- US and China sign historic phase one trade deal in Washington.
- Presidents Trump and Xi praise deal and the hard work necessary for completion.
- China pledges increased American imports and the US removes some tariffs.
Market reaction to the US-China trade deal signed in Washington today has been priced for several weeks. The next phase will be determined by the economic performance of the two countries as they implement the terms of the accord.
The preliminary currency moves are complete. The Treasury Department has removed China’s designation as a currency manipulator and the People’s Bank of China has revalued the yuan 4% higher against the dollar since its more than ten-year low on September 3rd. Both moves are the first steps to the much more complex new relationship spelled out in the accord.
This phase one agreement attempts to reorder the trade and financial relations between the world’s largest economies. It was sought by the United States who demanded recognition that China had grown, in size and expertise far beyond the era when she needed assistance to join the modern world.
Terms of the deal are spelled out in the 94 page text but the outlines of the pact have been known for several weeks. They include a suspension of planned US tariffs on $156 billion of previously untaxed Chinese consumer goods that had been scheduled for October 15th, an increase in China’s purchases of American farm products by about $32 billion, new energy exports from the US worth some $50 billion, manufactured items by $80 billion and services by $35 billion. The US will also cut in half the existing duties of 15% on roughly $120 billion of Chinese exports that had been levied on September 1st.
Tariffs will remain on approximately $360 billion of yearly Chinese exports to the US. President Trump said in the press conference prior to signing that these tariffs will all be removed when a phase two deal is completed.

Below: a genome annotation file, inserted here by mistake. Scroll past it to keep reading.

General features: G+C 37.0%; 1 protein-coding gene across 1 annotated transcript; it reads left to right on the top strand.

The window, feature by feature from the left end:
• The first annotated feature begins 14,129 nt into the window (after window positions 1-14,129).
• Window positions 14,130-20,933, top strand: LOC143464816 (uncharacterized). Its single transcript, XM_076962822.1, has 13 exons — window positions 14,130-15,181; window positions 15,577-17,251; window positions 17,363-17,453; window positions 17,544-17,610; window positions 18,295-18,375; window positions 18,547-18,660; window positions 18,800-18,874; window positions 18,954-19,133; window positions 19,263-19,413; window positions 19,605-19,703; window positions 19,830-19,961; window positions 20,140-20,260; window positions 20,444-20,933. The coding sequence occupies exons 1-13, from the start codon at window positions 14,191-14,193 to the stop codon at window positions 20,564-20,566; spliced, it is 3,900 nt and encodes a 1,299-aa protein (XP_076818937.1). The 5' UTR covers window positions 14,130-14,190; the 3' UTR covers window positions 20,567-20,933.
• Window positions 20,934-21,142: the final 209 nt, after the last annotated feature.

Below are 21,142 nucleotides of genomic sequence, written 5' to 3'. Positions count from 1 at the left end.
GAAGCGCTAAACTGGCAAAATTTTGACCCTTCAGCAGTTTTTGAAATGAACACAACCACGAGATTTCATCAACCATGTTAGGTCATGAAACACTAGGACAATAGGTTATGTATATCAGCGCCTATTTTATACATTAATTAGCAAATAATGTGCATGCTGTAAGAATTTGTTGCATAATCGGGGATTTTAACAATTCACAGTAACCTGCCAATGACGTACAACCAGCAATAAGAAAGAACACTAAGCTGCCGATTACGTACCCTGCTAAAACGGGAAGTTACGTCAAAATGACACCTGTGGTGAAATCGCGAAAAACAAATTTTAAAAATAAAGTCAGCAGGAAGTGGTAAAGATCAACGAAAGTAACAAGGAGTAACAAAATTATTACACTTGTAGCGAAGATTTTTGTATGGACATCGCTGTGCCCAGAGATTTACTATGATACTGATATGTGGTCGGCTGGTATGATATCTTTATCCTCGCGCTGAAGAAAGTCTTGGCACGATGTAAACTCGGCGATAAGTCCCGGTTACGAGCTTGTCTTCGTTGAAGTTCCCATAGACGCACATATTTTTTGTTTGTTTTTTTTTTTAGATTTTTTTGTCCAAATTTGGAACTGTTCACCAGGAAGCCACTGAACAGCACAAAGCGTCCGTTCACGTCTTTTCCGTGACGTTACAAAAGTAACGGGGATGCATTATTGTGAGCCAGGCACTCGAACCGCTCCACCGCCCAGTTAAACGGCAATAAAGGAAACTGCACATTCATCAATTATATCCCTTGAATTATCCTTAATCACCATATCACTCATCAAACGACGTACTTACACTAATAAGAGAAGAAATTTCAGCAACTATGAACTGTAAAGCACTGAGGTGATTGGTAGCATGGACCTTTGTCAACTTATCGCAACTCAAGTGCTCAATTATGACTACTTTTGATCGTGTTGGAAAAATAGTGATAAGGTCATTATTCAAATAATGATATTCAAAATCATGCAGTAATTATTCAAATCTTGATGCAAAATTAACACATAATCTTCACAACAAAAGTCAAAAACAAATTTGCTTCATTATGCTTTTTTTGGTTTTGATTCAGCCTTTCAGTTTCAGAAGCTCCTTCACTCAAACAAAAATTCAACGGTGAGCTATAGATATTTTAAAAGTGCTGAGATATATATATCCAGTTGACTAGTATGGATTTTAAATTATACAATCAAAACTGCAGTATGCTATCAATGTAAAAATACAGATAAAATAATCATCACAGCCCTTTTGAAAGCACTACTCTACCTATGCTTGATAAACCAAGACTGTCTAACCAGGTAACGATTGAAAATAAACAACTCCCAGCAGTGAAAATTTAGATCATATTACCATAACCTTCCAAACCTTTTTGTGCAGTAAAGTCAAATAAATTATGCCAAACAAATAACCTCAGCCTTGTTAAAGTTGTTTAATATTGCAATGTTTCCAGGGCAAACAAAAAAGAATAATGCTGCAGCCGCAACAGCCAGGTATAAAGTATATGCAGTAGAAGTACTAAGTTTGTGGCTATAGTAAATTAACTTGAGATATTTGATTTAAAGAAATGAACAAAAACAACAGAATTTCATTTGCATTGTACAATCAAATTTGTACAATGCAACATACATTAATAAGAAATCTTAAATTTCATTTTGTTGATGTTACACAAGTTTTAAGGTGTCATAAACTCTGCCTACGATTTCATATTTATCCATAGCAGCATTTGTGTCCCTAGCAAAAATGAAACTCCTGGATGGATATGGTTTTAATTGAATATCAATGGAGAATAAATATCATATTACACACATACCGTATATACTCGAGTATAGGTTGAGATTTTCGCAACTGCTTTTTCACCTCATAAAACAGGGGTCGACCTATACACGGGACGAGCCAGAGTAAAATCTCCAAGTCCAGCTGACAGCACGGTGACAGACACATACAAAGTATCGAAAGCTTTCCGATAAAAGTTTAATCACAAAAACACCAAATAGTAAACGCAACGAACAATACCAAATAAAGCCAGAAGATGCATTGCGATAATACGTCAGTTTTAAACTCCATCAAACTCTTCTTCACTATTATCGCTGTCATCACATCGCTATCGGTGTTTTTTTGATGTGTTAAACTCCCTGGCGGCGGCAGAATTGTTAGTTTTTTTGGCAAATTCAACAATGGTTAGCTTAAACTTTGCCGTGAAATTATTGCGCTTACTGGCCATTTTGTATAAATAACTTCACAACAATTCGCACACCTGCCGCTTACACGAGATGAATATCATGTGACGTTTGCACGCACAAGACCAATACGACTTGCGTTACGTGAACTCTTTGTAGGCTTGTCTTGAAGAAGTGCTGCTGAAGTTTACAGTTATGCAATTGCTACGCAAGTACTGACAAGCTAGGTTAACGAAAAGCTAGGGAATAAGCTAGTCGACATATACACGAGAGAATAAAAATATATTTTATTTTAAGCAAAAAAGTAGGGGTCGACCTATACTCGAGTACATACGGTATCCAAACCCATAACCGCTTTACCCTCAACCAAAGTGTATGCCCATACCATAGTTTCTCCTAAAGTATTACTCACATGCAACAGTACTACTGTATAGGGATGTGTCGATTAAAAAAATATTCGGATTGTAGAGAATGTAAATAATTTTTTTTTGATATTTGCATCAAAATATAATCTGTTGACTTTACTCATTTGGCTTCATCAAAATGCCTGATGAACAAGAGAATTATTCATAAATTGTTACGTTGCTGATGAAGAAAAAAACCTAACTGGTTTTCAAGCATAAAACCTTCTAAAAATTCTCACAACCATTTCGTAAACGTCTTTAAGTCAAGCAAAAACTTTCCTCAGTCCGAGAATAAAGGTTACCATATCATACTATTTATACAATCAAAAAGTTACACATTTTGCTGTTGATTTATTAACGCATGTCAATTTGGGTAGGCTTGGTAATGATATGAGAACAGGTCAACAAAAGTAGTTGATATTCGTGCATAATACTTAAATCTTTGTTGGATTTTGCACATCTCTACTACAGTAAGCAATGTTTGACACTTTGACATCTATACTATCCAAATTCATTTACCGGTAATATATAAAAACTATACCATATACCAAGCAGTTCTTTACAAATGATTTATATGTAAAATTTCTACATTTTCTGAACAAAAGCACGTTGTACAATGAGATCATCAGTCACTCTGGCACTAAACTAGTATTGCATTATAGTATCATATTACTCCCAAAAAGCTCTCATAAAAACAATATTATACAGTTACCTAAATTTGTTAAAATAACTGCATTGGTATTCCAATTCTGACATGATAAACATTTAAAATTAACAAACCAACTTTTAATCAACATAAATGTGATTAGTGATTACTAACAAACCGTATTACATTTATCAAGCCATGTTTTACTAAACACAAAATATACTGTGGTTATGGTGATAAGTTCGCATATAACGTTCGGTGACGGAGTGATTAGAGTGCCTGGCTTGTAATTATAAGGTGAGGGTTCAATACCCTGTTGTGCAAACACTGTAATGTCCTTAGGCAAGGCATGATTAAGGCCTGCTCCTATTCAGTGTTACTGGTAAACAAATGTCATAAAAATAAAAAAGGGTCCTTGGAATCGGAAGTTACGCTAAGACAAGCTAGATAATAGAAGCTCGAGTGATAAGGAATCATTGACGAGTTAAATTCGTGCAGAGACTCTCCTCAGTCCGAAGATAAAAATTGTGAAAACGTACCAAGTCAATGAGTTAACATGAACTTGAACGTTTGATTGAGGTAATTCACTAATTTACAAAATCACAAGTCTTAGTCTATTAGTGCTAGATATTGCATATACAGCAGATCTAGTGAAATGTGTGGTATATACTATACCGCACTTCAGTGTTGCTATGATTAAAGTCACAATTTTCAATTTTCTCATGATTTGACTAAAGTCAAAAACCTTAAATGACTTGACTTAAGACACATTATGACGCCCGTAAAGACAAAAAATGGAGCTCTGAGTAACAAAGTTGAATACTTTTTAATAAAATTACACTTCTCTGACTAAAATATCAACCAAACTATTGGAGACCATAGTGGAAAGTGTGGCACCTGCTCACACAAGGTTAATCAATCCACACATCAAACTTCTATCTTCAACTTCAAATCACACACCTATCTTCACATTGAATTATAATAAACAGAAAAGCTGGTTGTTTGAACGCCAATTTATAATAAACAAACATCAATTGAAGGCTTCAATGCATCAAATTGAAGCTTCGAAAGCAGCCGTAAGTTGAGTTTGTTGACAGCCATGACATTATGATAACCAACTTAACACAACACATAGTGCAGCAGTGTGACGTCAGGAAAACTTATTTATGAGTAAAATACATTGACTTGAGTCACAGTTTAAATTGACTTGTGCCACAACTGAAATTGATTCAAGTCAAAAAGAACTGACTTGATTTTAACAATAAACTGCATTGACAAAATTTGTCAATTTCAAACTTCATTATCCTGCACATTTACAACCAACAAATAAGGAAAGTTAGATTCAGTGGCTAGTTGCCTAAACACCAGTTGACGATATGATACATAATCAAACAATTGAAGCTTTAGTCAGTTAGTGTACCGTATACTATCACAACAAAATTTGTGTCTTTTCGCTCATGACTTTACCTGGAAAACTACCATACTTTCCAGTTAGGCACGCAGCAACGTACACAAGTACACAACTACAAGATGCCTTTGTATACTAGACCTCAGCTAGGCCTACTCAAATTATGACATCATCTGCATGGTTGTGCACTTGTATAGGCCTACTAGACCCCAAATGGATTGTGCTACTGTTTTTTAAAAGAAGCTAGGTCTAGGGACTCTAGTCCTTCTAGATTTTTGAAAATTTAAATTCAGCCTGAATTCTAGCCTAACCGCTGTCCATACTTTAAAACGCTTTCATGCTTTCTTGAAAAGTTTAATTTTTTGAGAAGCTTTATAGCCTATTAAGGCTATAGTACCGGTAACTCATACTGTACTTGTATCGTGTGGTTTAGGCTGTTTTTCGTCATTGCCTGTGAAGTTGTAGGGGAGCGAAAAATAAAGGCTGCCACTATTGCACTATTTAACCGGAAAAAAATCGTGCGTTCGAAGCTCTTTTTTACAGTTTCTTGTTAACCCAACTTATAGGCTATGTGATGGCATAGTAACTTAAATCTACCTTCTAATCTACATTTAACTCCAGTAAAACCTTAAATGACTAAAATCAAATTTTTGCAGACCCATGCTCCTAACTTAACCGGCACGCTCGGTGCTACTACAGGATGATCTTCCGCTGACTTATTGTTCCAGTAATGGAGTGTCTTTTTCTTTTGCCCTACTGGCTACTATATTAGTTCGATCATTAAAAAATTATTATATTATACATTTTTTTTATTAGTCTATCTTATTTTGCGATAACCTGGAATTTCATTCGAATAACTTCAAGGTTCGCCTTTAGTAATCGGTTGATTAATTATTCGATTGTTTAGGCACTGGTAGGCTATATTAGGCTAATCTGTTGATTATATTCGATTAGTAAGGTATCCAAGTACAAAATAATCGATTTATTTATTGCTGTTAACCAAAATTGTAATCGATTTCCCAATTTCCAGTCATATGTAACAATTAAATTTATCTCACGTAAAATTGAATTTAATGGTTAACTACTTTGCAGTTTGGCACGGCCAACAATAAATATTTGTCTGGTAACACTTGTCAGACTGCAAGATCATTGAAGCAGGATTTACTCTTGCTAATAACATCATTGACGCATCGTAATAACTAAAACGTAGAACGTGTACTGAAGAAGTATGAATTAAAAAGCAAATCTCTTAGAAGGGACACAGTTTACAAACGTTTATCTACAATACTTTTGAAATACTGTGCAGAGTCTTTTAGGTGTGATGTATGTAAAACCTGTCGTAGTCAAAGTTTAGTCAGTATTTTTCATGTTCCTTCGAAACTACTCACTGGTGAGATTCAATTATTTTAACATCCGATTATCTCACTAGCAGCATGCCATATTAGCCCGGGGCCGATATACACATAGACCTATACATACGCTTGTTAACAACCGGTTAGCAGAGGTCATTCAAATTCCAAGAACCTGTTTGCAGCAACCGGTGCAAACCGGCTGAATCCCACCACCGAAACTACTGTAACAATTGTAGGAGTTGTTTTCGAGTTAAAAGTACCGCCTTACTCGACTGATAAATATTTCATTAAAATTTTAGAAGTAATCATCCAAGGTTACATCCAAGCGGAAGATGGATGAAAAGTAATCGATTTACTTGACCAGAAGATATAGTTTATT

These commitments will play out over the next two years as will the Chinese promises to remove the requirements for technology transfer, improve protections for intellectual property and eliminate ownership restrictions that have been in place since China opened to the world a generation ago.
The trade war between the China and the US roiled global market for almost two years and threatened to drag the world economy into recession. Its impact was felt in both countries as Chinese GDP fell to its lowest expansion in the modern era and US growth fell by a third, manufacturing slipped into recession and job creation in the factory sector dropped by almost 80%.
In many ways the success of this deal rests in the business communities of both countries. Markets will judge the impact as the Chinese and US economies respond to the terms of the agreement in the first and second quarters.
Initially it will be easier to evaluate the performance of China as the agricultural and energy purchases promised in the accord are under the control of the government. The deal should also lift the pall that has lain over the global economy and liberate investment spending that has been inhibited by the spectre, however unlikely, of a full-fledged trade war.
American industry has been as reluctant as the rest of the world to invest in new equipment and capacity over the past year. The combined jump in business investment in durable goods of 1.2% in November and December may be an indication that the trade deal has indeed liberated industry pocketbooks.
Nondefense Capital Goods Orders excluding Aircraft
The trade deal is an historic achievement for both countries and for President’s Donald Trump and Xi Jinping but its success is no longer in their hands.
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